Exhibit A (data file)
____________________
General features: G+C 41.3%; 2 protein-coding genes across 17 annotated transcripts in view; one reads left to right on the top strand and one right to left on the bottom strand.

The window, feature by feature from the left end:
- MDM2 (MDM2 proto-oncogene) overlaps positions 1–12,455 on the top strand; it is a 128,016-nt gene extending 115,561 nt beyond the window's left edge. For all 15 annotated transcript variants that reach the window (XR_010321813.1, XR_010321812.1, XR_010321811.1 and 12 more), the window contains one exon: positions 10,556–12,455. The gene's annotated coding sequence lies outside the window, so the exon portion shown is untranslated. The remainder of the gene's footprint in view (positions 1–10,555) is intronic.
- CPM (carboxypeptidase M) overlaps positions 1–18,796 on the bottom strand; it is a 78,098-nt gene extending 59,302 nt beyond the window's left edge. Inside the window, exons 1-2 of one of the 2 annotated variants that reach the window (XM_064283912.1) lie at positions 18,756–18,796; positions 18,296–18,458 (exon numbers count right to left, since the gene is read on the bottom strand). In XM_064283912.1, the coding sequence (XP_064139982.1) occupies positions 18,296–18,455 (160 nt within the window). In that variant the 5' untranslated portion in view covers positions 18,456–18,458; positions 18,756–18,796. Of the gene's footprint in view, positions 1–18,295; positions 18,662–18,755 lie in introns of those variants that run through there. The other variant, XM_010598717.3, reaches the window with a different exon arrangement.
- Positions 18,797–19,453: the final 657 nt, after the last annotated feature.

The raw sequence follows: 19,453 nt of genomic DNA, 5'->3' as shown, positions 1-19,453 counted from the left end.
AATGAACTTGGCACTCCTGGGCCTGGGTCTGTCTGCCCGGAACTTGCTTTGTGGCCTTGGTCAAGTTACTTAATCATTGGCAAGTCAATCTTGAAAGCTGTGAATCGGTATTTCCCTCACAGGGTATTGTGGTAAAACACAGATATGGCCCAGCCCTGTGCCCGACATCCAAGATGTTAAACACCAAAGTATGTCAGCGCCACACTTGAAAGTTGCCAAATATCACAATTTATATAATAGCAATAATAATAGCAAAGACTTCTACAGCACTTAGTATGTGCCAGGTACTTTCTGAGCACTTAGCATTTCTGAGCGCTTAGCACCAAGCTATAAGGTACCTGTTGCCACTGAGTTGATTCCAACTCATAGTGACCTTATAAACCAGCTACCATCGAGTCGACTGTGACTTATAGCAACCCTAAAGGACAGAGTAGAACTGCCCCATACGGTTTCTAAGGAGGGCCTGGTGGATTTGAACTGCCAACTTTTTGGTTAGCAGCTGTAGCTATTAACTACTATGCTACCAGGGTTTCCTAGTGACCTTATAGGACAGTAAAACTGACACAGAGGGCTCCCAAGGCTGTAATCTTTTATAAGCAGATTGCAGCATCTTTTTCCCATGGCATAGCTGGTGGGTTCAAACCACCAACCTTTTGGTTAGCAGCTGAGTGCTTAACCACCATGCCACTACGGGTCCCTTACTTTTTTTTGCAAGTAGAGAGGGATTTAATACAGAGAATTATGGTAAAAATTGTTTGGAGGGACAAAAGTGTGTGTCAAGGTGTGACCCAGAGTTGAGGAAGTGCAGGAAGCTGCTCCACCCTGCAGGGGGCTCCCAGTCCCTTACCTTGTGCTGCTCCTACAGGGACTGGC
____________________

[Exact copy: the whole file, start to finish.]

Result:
General features: G+C 41.3%; 2 protein-coding genes across 17 annotated transcripts in view; one reads left to right on the top strand and one right to left on the bottom strand.

The window, feature by feature from the left end:
- MDM2 (MDM2 proto-oncogene) overlaps positions 1–12,455 on the top strand; it is a 128,016-nt gene extending 115,561 nt beyond the window's left edge. For all 15 annotated transcript variants that reach the window (XR_010321813.1, XR_010321812.1, XR_010321811.1 and 12 more), the window contains one exon: positions 10,556–12,455. The gene's annotated coding sequence lies outside the window, so the exon portion shown is untranslated. The remainder of the gene's footprint in view (positions 1–10,555) is intronic.
- CPM (carboxypeptidase M) overlaps positions 1–18,796 on the bottom strand; it is a 78,098-nt gene extending 59,302 nt beyond the window's left edge. Inside the window, exons 1-2 of one of the 2 annotated variants that reach the window (XM_064283912.1) lie at positions 18,756–18,796; positions 18,296–18,458 (exon numbers count right to left, since the gene is read on the bottom strand). In XM_064283912.1, the coding sequence (XP_064139982.1) occupies positions 18,296–18,455 (160 nt within the window). In that variant the 5' untranslated portion in view covers positions 18,456–18,458; positions 18,756–18,796. Of the gene's footprint in view, positions 1–18,295; positions 18,662–18,755 lie in introns of those variants that run through there. The other variant, XM_010598717.3, reaches the window with a different exon arrangement.
- Positions 18,797–19,453: the final 657 nt, after the last annotated feature.

The raw sequence follows: 19,453 nt of genomic DNA, 5'->3' as shown, positions 1-19,453 counted from the left end.
AATGAACTTGGCACTCCTGGGCCTGGGTCTGTCTGCCCGGAACTTGCTTTGTGGCCTTGGTCAAGTTACTTAATCATTGGCAAGTCAATCTTGAAAGCTGTGAATCGGTATTTCCCTCACAGGGTATTGTGGTAAAACACAGATATGGCCCAGCCCTGTGCCCGACATCCAAGATGTTAAACACCAAAGTATGTCAGCGCCACACTTGAAAGTTGCCAAATATCACAATTTATATAATAGCAATAATAATAGCAAAGACTTCTACAGCACTTAGTATGTGCCAGGTACTTTCTGAGCACTTAGCATTTCTGAGCGCTTAGCACCAAGCTATAAGGTACCTGTTGCCACTGAGTTGATTCCAACTCATAGTGACCTTATAAACCAGCTACCATCGAGTCGACTGTGACTTATAGCAACCCTAAAGGACAGAGTAGAACTGCCCCATACGGTTTCTAAGGAGGGCCTGGTGGATTTGAACTGCCAACTTTTTGGTTAGCAGCTGTAGCTATTAACTACTATGCTACCAGGGTTTCCTAGTGACCTTATAGGACAGTAAAACTGACACAGAGGGCTCCCAAGGCTGTAATCTTTTATAAGCAGATTGCAGCATCTTTTTCCCATGGCATAGCTGGTGGGTTCAAACCACCAACCTTTTGGTTAGCAGCTGAGTGCTTAACCACCATGCCACTACGGGTCCCTTACTTTTTTTTGCAAGTAGAGAGGGATTTAATACAGAGAATTATGGTAAAAATTGTTTGGAGGGACAAAAGTGTGTGTCAAGGTGTGACCCAGAGTTGAGGAAGTGCAGGAAGCTGCTCCACCCTGCAGGGGGCTCCCAGTCCCTTACCTTGTGCTGCTCCTACAGGGACTGGC